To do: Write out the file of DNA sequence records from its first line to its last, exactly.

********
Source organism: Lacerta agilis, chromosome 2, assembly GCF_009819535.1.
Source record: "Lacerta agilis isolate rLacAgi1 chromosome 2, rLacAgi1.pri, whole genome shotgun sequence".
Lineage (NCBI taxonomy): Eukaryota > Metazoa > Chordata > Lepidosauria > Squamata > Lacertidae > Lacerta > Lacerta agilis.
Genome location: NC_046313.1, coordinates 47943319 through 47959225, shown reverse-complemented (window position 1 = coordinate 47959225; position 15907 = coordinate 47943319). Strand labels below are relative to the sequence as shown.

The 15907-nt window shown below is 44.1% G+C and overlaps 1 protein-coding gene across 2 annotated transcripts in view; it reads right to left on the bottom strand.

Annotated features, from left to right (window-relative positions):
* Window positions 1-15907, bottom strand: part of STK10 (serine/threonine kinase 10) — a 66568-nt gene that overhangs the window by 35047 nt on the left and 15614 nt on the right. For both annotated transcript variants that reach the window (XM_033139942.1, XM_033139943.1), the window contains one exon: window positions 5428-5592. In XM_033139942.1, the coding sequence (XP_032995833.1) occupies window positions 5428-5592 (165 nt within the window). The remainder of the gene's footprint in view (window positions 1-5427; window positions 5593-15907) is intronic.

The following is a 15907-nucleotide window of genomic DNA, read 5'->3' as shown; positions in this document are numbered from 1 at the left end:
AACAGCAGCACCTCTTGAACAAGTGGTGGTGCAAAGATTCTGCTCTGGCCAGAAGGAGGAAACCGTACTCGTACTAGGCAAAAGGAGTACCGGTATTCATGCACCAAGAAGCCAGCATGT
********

Source organism: Lacerta agilis, chromosome 2, assembly GCF_009819535.1.
Source record: "Lacerta agilis isolate rLacAgi1 chromosome 2, rLacAgi1.pri, whole genome shotgun sequence".
Lineage (NCBI taxonomy): Eukaryota > Metazoa > Chordata > Lepidosauria > Squamata > Lacertidae > Lacerta > Lacerta agilis.
Genome location: NC_046313.1, coordinates 47943319 through 47959225, shown reverse-complemented (window position 1 = coordinate 47959225; position 15907 = coordinate 47943319). Strand labels below are relative to the sequence as shown.

The 15907-nt window shown below is 44.1% G+C and overlaps 1 protein-coding gene across 2 annotated transcripts in view; it reads right to left on the bottom strand.

Annotated features, from left to right (window-relative positions):
* Window positions 1-15907, bottom strand: part of STK10 (serine/threonine kinase 10) — a 66568-nt gene that overhangs the window by 35047 nt on the left and 15614 nt on the right. For both annotated transcript variants that reach the window (XM_033139942.1, XM_033139943.1), the window contains one exon: window positions 5428-5592. In XM_033139942.1, the coding sequence (XP_032995833.1) occupies window positions 5428-5592 (165 nt within the window). The remainder of the gene's footprint in view (window positions 1-5427; window positions 5593-15907) is intronic.

The following is a 15907-nucleotide window of genomic DNA, read 5'->3' as shown; positions in this document are numbered from 1 at the left end:
AACAGCAGCACCTCTTGAACAAGTGGTGGTGCAAAGATTCTGCTCTGGCCAGAAGGAGGAAACCGTACTCGTACTAGGCAAAAGGAGTACCGGTATTCATGCACCAAGAAGCCAGCATGT